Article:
Capital leases(4)

     1,203.0        170.5        286.2        237.2        509.1  

Other long-term liabilities(5)

     1,183.8        319.3        394.2        156.9        313.4  

Purchase obligations(6)

     402.3        179.4        83.7        55.4        83.8  
  

 

 

    

 

 

    

 

 

    

 

 

    

 

 

 

Total contractual obligations

   $ 25,340.5      $ 2,233.5      $ 3,989.5      $ 5,561.8      $ 13,555.7  
  

 

 

    

 

 

    

 

 

    

 

 

    

 

 

 

 

(1)

The contractual obligations table excludes funding of pension and other postretirement benefit obligations, which totaled $199.3 million in fiscal 2018 and is expected to total $12.4 million in fiscal 2019. This table excludes contributions under various multiemployer pension plans, which totaled $451.1 million in fiscal 2018 and is expected to total approximately $475 million in fiscal 2019.

(2)

Long-term debt amounts exclude any debt discounts and deferred financing costs. See Note 8 – Long-term debt in our consolidated financial statements, included elsewhere in this prospectus, for additional information.

(3)

Amounts include contractual interest payments using the interest rate as of February 23, 2019 applicable to our variable interest term debt instruments and stated fixed rates for all other debt instruments, excluding interest rate swaps. See Note 8 – Long-term debt in our consolidated financial statements, included elsewhere in this prospectus, for additional information.

(4)

Represents the minimum rents payable under operating and capital leases, excluding common area maintenance, insurance or tax payments, for which we are obligated.

 

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(5)

Consists of self-insurance liabilities, which have not been reduced by insurance-related receivables, and deferred cash consideration related to Plated. Excludes the $142.1 million of assumed withdrawal liabilities related to Safeway’s previous closure of its Dominick’s division, and excludes the unfunded pension and postretirement benefit obligation of $502.6 million. The amount of unrecognized tax benefits of $376.2 million as of February 23, 2019 has been excluded from the contractual obligations table because a reasonably reliable estimate of the timing of future tax settlements cannot be determined. Excludes contingent consideration because the timing and settlement is uncertain. Also excludes deferred tax liabilities and certain other deferred liabilities that will not be settled in cash and other lease-related liabilities already reflected as operating lease commitments.

(6)

Purchase obligations include various obligations that have specified purchase commitments. As of February 23, 2019, future purchase obligations primarily relate to fixed asset, marketing and information technology commitments, including fixed price contracts. In addition, not included in the contractual obligations table are supply contracts to purchase product for resale to consumers which are typically of a short-term nature with limited or no purchase commitments. We also enter into supply contracts which typically include either volume commitments or fixed expiration dates, termination provisions and other customary contractual considerations. The supply contracts that are cancelable have not been included above.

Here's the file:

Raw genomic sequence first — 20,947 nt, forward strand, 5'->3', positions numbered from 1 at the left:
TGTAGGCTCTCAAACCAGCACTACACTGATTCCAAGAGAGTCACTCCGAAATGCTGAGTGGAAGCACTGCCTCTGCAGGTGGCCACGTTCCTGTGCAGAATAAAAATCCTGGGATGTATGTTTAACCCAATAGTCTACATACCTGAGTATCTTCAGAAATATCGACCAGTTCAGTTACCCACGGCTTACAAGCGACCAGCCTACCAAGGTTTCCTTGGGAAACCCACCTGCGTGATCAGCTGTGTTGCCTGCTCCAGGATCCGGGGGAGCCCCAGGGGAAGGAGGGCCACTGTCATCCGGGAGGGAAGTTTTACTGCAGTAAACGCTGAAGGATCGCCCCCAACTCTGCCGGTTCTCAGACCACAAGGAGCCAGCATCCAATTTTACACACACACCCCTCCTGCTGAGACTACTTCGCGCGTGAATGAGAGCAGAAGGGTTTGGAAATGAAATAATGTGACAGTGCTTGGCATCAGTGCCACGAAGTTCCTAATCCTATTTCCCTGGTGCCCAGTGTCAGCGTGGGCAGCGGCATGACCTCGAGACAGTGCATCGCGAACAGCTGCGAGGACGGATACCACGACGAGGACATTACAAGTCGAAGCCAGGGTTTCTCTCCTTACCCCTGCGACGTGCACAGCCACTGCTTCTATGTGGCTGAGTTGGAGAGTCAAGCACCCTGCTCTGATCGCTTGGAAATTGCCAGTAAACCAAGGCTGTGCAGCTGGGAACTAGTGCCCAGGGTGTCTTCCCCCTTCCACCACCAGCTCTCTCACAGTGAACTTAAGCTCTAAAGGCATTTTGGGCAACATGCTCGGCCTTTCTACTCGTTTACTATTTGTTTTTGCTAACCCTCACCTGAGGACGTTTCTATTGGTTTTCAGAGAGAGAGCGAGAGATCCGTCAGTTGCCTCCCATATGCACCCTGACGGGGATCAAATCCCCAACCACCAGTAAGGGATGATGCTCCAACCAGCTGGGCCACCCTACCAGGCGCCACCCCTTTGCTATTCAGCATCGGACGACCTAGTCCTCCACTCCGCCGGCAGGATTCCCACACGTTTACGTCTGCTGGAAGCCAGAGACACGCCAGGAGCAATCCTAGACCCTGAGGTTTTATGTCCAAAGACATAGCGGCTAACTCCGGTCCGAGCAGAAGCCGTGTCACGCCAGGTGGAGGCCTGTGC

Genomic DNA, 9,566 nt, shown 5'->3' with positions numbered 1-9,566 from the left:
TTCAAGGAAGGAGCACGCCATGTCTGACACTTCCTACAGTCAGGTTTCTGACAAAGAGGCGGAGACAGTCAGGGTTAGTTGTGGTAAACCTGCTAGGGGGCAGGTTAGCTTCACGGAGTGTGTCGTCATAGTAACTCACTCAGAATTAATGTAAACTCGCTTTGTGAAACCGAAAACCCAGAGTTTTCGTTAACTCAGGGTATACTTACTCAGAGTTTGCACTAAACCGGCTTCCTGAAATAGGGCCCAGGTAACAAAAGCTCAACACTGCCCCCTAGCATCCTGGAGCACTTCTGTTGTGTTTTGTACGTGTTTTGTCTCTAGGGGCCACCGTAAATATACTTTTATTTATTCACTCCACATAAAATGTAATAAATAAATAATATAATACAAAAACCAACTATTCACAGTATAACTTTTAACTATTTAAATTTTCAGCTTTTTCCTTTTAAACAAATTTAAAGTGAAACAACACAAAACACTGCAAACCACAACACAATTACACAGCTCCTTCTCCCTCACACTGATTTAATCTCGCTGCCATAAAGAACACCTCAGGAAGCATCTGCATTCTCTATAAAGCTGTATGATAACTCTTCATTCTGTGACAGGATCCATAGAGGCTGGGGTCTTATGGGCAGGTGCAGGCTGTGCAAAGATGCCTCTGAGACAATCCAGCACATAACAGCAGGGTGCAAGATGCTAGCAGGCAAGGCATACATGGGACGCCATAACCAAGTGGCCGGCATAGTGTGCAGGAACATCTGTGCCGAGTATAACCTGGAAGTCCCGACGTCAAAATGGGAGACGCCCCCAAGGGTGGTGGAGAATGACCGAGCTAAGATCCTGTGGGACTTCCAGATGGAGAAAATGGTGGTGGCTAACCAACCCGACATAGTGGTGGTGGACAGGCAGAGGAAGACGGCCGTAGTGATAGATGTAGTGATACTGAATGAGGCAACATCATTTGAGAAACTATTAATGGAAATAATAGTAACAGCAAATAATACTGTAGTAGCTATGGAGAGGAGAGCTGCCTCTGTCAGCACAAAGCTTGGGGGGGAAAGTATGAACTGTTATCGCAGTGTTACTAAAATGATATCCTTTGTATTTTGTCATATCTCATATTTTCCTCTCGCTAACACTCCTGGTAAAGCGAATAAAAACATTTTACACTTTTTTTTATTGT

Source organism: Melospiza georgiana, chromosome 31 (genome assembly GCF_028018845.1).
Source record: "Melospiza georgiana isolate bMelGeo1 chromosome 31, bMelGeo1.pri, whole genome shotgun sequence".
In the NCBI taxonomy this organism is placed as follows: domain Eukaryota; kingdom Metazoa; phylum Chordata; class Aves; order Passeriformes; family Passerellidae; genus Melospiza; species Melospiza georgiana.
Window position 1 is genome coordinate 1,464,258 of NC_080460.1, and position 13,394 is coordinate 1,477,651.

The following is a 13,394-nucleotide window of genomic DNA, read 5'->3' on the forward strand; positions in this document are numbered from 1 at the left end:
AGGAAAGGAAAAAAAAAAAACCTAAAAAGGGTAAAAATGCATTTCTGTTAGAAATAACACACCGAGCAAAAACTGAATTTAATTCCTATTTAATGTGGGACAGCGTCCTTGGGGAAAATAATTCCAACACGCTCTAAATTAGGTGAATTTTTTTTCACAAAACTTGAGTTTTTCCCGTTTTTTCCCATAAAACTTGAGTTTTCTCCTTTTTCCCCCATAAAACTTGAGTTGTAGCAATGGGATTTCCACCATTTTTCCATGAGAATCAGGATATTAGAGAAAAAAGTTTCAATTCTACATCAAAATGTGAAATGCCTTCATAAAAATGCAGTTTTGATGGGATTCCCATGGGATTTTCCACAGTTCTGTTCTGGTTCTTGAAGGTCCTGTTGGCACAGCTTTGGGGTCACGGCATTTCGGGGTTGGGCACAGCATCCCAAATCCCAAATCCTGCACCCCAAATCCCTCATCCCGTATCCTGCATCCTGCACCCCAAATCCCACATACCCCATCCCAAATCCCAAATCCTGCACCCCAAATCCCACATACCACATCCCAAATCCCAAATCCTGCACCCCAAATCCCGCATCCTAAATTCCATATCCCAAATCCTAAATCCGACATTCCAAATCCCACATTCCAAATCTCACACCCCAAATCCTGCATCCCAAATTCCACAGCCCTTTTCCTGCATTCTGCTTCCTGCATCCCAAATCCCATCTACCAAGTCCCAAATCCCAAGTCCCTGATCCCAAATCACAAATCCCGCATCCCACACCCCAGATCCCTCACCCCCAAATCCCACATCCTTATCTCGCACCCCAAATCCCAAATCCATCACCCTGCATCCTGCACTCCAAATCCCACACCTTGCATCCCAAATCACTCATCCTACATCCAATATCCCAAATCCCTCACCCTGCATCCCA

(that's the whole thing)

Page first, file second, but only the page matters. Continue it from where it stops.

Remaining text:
See “Debt Management” included elsewhere in this prospectus for information regarding the more than $1.8 billion reduction of out outstanding debt balance during the 28 weeks ended September 7, 2019.

During the second quarter of fiscal 2019, we completed the sale and leaseback of 53 store properties and one distribution center, through three separate transactions, for an aggregate purchase price, net of closing costs, of $931.3 million. In connection with the sale and leaseback transactions, we entered into lease agreements for each of the properties for initial terms ranging from 15 to 20 years. The aggregate initial annual rent payment for the properties are approximately $52 million and includes 1.50% to 1.75% annual rent increases over the initial lease terms. All of the properties qualified for sale-leaseback and operating lease accounting, and we recorded total gains of $463.6 million. We also recorded operating lease ROU assets and corresponding operating lease liabilities of $602.5 million. These sale-leaseback transactions, in addition to other operating leases entered into during the 28 weeks ended September 7, 2019, resulted in an increase to our future operating lease contractual obligations of approximately $1 billion.

Off-Balance Sheet Arrangements

Guarantees

We are party to a variety of contractual agreements pursuant to which we may be obligated to indemnify the other party for certain matters. These contracts primarily relate to our commercial contracts, operating leases and other real estate contracts, trademarks, intellectual property, financial agreements and various other agreements. Under these agreements, we may provide certain routine indemnifications relating to representations and warranties (for example, ownership of assets, environmental or tax indemnifications) or personal injury matters. The terms of these indemnifications range in duration and may not be explicitly defined. We believe that if we were to incur a loss in any of these matters, the loss would not have a material effect on our financial statements.

We are liable for certain operating leases that were assigned to third parties. If any of these third parties fail to perform their obligations under the leases, we could be responsible for the lease obligation. See Note 14 – Commitments and contingencies and off-balance sheet arrangements in our consolidated financial statements, included elsewhere in this prospectus, for additional information.